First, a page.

Historically, efforts to use serologic testing for the diagnosis of blastomycosis have been hampered by poor sensitivity and specificity. More recently, advanced enzyme-linked immunosorbent assay techniques have enabled the rapid detection of B dermatiditis antigen in serum and urine samples. While specificity remains a problem due to cross-reactivity with H capsulatum, sensitivity has been reported to exceed 90%, as compared with the 77% seen with antibody detection by enzyme-linked immunosorbent assay.2

Culture yield in blastomycosis can exceed 90% but with the attendant disadvantage of delays in diagnosis, which can already be substantial in this disease.29 Fortunately, from a diagnostic perspective, organism burden, especially in immunocompromised patients, is frequently great enough to permit rapid identification of B dermatiditis by direct examination.4 Although a potassium hydroxide wet preparation of a respiratory specimen ought to be the shortest route to diagnosis, such a smear is not always performed and is positive in only 53% to 64% of cases.22,29,30 In fact, cytologic analysis has been shown to be not only more sensitive than microbiologic wet smears but also more expeditious.30 When biopsy tissue is available, as in this case, the characteristic morphologic features of B dermatiditis we have described may prove to be the first available clue to the diagnosis. It is worth noting that direct examinations of any type are not sensitive enough to reliably exclude blastomycosis when negative, while all such positive results remain presumptive until confirmed by culture.

The patient was started on oral itraconazole for the presumptive diagnosis of blastomycosis, based on the findings from the bronchoscopic biopsy specimen. Her BAL cytology specimen likewise revealed yeast forms morphologically consistent with B dermatiditis. Subsequently, fungal cultures obtained from the tongue ulcer, BAL fluid, and bronchoscopic biopsy tissue all grew B dermatiditis, as well. It was unclear whether the acute blastomycosis of this immunosuppressed individual represented endogenous reactivation of the organism brought to Queens from rural Nepal or new infection acquired during her recent trip to Syracuse, New York. The patient remained on azole therapy—having never received AmB—for approximately 12 months and was asymptomatic at treatment end. Her chest radiograph upon completion of therapy was significant only for residual pleural thickening.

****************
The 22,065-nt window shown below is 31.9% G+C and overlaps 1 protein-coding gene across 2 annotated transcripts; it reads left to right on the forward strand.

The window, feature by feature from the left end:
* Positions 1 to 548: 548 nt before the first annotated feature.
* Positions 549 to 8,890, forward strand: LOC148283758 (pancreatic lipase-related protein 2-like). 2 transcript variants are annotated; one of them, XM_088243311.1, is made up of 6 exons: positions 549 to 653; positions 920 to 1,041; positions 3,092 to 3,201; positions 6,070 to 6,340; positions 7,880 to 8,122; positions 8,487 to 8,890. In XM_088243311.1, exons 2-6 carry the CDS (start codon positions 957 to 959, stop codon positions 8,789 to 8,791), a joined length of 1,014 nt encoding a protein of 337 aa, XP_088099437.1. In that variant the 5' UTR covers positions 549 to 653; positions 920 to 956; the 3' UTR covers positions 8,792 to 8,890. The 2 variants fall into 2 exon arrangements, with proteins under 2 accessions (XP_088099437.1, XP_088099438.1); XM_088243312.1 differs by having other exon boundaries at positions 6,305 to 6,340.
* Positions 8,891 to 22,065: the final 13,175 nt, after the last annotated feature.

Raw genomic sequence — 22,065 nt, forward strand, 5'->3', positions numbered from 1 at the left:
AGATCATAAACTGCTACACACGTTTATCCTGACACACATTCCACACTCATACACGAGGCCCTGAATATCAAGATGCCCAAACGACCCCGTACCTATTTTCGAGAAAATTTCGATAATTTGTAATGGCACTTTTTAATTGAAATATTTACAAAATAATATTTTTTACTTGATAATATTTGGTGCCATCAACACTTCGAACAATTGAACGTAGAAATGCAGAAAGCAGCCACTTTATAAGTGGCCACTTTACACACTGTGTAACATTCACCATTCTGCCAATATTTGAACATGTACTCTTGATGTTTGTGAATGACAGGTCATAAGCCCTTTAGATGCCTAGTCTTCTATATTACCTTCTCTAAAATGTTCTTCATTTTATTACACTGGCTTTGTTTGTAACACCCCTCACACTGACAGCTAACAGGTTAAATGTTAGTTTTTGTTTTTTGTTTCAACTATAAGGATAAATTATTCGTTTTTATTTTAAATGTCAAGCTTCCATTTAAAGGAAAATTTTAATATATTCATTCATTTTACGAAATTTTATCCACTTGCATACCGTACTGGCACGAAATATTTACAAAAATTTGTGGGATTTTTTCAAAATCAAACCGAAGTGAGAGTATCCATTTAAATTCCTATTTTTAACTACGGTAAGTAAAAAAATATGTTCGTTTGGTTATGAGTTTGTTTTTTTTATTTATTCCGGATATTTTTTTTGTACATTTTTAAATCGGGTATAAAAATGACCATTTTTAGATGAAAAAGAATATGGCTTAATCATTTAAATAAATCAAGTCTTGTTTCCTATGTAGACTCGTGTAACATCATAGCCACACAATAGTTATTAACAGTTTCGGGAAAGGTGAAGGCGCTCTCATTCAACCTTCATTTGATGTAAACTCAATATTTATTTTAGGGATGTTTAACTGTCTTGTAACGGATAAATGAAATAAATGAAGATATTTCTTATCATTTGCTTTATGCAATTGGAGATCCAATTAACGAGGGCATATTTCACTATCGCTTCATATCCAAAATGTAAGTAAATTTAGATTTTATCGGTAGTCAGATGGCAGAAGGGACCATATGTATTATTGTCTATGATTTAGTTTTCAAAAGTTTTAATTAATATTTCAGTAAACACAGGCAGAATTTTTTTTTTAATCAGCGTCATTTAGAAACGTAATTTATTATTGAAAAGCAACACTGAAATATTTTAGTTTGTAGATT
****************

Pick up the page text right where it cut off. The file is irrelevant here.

Financial/nonfinancial disclosures: The authors have reported to CHEST that no potential conflicts of interest exist with any companies/organizations whose products or services may be discussed in this article.

Other contributions: CHEST worked with the authors to ensure that the Journal policies on patient consent to report information were met.

Bariola JR, Vyas KS. Pulmonary blastomycosis. Semin Respir Crit Care Med. 2011;32(6):745-753. [CrossRef] [PubMed]
 
McKinnell JA, Pappas PG. Blastomycosis: new insights into diagnosis, prevention, and treatment. Clin Chest Med. 2009;30(2):227-239. [CrossRef] [PubMed]
 
Lemos LB, Baliga M, Guo M. Blastomycosis: the great pretender can also be an opportunist. Initial clinical diagnosis and underlying diseases in 123 patients. Ann Diagn Pathol. 2002;6(3):194-203. [CrossRef] [PubMed]
 
Saccente M, Woods GL. Clinical and laboratory update on blastomycosis. Clin Microbiol Rev. 2010;23(2):367-381. [CrossRef] [PubMed]